In the end, however, it will be up to Judge Garaufis to determine who qualifies as a victim – and how much each victim is entitled to receive from Raniere. Any dispute as to the proper amount of restitution for a victim will be resolved by “a preponderance of the evidence” – which is the standard of proof in most civil cases.
Submitting a claim may be somewhat like buying a lottery ticket. But like the New York Lottery says “Ya never know”.
Although prosecutors encouraged certain people to submit claims against Clare, it is not known whether they will do the same with respect to Raniere.
Regardless, anyone who believes that they suffered harm as a direct result of Raniere’s criminal activities may submit a claim for restitution to the prosecutors (The prosecutors are responsible for demonstrating the amount of each victim’s loss).
The applicable mailing address for anyone who wishes to assert a claim for restitution is as follows:
Tanya Hajjar, Esq
Organized Crime and Gangs Section
U.S. Attorney’s Office for the Eastern District of New York
271 Cadman Plaza East
Brooklyn, NY 11201
No Word Yet On Other Sentencing Hearings
Even though Judge Garaufis has twice indicated on the record that he wants to get the other defendants in Raniere’s case sentenced as soon as possible, no sentencing hearings had been scheduled as of 5:00 PM on November 12th for Allison Mack, Nancy Salzman, Lauren Salzman or Kathy Russell.
With the oncoming holidays – and the very real possibility that public facilities such as the EDNY Courthouse may soon be closed again in response to the current spike in COVID-19 cases – it would seem like time may be running out for those sentencing hearings to be held this year.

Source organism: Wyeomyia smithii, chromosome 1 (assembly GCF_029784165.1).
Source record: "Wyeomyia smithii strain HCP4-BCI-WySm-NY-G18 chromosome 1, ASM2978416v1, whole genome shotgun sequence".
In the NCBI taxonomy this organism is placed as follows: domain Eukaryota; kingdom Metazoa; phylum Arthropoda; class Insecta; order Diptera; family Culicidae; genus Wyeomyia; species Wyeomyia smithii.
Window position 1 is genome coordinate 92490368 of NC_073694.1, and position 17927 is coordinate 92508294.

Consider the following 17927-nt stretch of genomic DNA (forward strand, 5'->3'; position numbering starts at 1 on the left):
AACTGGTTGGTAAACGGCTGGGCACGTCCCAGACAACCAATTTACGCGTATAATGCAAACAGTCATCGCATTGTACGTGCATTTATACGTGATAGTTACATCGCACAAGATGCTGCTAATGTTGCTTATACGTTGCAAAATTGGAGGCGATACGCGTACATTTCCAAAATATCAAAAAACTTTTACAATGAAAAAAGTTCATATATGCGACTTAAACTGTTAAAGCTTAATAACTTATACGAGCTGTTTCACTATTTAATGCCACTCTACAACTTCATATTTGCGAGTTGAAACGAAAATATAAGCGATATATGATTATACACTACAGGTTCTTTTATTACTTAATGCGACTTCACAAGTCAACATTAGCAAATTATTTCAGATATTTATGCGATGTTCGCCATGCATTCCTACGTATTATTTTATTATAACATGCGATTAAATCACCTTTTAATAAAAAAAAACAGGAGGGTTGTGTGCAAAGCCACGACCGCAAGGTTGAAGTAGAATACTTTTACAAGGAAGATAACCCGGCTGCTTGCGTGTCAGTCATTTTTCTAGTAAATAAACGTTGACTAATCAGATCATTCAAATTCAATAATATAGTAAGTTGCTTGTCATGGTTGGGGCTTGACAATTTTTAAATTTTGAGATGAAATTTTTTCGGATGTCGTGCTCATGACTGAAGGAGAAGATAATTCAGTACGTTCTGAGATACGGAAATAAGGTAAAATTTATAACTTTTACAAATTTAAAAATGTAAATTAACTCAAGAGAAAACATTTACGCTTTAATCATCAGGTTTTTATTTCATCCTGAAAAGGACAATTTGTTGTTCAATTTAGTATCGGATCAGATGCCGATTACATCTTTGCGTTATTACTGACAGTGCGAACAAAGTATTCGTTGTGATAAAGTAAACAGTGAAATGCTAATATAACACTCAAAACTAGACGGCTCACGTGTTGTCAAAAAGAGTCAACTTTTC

From the defendants’ perspective, they would likely be happy to have those hearings put off as long as possible – especially after seeing the sentences that Judge Garaufis handed out to Raniere (120 years) and Bronfman (6.75 years).
Although there was originally a good deal of speculation that all the remaining defendants would get relatively light sentences, that is no longer the case.
Now, the speculation is that Allison Mack – who was vilified and scandalized throughout Raniere’s trial – could end up with a sentence similar to Bronfman.
Similarly, many now believe that Nancy Salzman will be sentenced to several years in prison even though she was the first of the defendants to plead guilty – and even though she is 65-years old and still battling cancer.
Lauren Salzman – who pleaded guilty to the same two charges as Allison Mack (Racketeering and Racketeering Conspiracy) – may still get a somewhat lesser sentence because of her cooperation with the prosecutors and her testimony during Raniere’s trial. But whereas it was originally thought that she might serve only 1-2 years, a sentence of 3-4 years now seems more likely.
Even hapless Kathy Russell – who only ended up being indicted because of the horrendous advice she received from her Bronfman-paid attorney – might end up serving some time in federal prison.
VIVA EXECUTIVE SUCCESS!